21 Employees Reveal the Dirty Secrets of Their Industries That Are Just Insane
Every profession has its line of "dirty little secrets" that aren't all that secret. Like everyone knows GameStop intentionally tries to shill used games on people because the profit margins on trade-ins are huge.
Then there's the world of consumer tech: tons of smartphone manufacturers intentionally push out software updates and design their devices to become "obsolete" after a two- or three-year cycle so you can keep spending $600 every couple of years on a new phone, even though the one you have could technically run fine for much longer.
A recent AskReddit post had employees from a bunch of industries come together to share their down dirty little secrets, and some of them sound downright criminal.
1. Surgeons use older techniques out of "comfort."
I'm not sure if this is a "little" secret, but many/most surgeons will prefer older and worse techniques to newer and better ones. Not that newer is always better, but there are still a frightening number of surgeons who haven't learned minimally invasive techniques or their hospital hasn't moved to computer assisted surgical equipment.
If you're going to get a surgery it is often better to specifically travel to a place with a "better" doctor in the field, if only because their hospital is more likely to have updated equipment and the surgeon has usually been trained better.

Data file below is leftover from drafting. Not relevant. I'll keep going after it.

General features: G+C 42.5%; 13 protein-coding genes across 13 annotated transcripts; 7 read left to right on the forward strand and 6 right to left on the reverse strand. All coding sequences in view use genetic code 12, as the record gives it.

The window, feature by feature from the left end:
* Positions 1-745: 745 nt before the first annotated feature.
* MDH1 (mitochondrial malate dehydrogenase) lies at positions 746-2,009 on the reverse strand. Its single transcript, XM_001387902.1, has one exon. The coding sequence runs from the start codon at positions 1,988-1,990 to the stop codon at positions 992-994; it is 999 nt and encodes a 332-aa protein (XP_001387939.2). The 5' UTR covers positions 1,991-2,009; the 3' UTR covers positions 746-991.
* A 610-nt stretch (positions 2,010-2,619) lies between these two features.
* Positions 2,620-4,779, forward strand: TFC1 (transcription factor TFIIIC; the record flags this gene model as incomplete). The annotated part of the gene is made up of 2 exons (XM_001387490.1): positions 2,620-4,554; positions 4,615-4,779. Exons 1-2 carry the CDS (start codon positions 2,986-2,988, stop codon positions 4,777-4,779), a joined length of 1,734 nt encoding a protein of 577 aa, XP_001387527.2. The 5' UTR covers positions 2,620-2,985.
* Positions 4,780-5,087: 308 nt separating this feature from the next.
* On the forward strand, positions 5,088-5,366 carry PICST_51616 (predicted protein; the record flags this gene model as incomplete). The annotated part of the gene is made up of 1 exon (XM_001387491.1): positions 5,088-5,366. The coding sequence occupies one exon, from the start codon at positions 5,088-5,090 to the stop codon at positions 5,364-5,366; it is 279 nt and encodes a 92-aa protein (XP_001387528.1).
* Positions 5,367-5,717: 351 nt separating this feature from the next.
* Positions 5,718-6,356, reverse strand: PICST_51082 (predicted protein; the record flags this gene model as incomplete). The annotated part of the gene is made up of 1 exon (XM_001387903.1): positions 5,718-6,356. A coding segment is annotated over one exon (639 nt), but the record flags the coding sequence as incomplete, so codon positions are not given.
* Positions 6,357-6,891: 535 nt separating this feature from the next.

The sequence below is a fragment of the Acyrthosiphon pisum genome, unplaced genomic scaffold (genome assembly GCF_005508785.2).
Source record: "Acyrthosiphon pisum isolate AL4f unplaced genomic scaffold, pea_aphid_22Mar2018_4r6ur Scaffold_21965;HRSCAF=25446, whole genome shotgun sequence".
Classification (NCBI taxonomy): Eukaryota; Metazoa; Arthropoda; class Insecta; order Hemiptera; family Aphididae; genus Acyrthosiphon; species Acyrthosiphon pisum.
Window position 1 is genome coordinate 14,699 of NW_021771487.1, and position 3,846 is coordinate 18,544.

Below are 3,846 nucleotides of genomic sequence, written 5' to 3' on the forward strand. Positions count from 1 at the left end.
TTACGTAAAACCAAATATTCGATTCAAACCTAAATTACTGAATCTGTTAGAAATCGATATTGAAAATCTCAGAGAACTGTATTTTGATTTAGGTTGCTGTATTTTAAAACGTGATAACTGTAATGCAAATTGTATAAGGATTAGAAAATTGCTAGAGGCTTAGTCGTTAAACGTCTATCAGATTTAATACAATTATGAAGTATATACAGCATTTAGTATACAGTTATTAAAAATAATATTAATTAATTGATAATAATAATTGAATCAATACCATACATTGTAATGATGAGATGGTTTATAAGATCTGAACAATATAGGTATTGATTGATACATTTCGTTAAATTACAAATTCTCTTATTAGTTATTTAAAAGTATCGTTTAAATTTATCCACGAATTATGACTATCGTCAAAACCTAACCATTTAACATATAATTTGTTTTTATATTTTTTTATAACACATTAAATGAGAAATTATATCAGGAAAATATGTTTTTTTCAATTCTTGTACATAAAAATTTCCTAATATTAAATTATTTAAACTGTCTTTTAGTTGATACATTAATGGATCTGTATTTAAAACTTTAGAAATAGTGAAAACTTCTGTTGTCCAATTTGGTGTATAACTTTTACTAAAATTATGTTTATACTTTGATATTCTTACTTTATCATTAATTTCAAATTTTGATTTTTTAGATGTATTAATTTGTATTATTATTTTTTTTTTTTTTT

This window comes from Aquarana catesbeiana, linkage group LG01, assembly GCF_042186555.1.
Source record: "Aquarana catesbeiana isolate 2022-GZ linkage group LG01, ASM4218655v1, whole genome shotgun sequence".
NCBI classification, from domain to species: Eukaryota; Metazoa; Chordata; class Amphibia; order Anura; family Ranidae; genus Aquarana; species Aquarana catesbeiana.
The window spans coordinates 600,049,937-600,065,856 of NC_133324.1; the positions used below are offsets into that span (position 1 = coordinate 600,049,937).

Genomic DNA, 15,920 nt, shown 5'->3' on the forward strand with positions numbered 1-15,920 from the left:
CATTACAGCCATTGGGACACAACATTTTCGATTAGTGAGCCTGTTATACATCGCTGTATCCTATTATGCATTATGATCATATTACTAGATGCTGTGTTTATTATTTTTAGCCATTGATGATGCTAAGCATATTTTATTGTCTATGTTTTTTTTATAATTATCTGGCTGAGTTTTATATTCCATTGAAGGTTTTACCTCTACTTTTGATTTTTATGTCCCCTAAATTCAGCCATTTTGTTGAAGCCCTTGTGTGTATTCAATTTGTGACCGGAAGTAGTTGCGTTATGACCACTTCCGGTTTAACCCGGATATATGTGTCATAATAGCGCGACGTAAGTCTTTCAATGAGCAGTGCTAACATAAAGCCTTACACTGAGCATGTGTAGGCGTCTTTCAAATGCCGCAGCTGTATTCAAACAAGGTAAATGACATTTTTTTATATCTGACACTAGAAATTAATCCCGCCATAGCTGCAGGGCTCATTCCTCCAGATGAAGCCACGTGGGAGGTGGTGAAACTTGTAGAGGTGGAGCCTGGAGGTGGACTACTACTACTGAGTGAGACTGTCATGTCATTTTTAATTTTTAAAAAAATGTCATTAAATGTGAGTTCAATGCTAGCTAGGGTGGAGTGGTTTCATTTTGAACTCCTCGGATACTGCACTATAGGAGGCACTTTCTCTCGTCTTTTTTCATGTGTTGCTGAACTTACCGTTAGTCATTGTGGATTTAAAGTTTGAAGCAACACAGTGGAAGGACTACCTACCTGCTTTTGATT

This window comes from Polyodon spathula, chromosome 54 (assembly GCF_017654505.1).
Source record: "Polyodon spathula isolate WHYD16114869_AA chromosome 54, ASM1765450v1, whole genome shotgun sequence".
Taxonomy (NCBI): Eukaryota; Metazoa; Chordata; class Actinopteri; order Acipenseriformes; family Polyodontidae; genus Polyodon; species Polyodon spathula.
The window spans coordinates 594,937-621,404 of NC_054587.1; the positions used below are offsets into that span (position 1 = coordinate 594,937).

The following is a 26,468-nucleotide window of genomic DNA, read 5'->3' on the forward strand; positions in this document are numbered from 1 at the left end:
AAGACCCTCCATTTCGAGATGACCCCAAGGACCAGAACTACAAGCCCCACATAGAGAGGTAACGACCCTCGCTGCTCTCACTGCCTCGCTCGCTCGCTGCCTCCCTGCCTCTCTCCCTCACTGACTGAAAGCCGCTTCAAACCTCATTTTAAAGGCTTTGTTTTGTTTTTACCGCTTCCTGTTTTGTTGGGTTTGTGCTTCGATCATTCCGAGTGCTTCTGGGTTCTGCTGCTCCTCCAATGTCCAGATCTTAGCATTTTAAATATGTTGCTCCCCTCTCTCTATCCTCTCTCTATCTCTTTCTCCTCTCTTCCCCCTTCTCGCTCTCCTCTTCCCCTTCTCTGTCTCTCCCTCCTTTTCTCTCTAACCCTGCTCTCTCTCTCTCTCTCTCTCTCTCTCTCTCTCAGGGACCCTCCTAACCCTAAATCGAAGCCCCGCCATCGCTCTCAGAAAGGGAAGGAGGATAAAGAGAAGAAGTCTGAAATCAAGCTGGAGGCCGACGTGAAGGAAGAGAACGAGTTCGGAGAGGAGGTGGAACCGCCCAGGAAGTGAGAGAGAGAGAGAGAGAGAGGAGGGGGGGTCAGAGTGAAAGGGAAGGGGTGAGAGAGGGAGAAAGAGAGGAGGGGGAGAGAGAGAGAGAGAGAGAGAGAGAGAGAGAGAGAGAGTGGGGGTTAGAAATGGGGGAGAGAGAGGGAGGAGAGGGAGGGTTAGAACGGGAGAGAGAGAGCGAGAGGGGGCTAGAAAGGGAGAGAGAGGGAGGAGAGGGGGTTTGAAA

Beyond that, anytime you can be filmed during surgery, for medical education or any reason, elect to do so. When a surgeon is being filmed it's more likely they'll double and triple check their work and follow the procedure more avidly (many end up using shortcuts when not filmed.)
2. Camp counselors are always losing kids.
Summer camp director. No one on staff is ever 100% sure what’s going on, there’s a 70% chance we think your kid is an asshole, and losing kids for 15-60 minutes at a time is a little more common than we’d like admit.
3. Nursing homes know when the inspectors are dropping by.
Nursing homes somehow always know when they are going to be visited by the state. They have plenty of time to get their $#!* together, overstaff for days. The administrators and office people will actually work on the floor that would never do otherwise. Things are great until the moment the state reps leave then you're back to being understaffed and overworked. Its a common complaint but people are absolutely not getting the care they need.
4. Wash the top of your cans, people.
I don't know if it's a dirty secret as much as common sense when you think about it, but having worked in a warehouse that stores beer cans, I'd say that you should wash the top of any can you drink from, as it may have been sat on, climbed on, touched by filthy hands, and had mice run across it, and if nothing else was probably covered in layers of dust.
5. Take it from a farmer: produce needs, needs, needs to be washed.
I work on a farm. When they say you should wash your produce thoroughly at home, they're not joking.
Most people cannot believe the amount of bugs we find in triple washed spinach and organic greens. Raspberries, broccoli, and asparagus are absolutely infested.
6. Before you rent a car, you should know this.
When you rent a vehicle to go one-way, you will most likely be getting a car that's either high mileage, has a weird smell/stain, or possible mechanical issue.
The branch has to pay to fix the car so it's usually easier to pass the buck.
Make sure you do a thorough inspection before leaving the lot.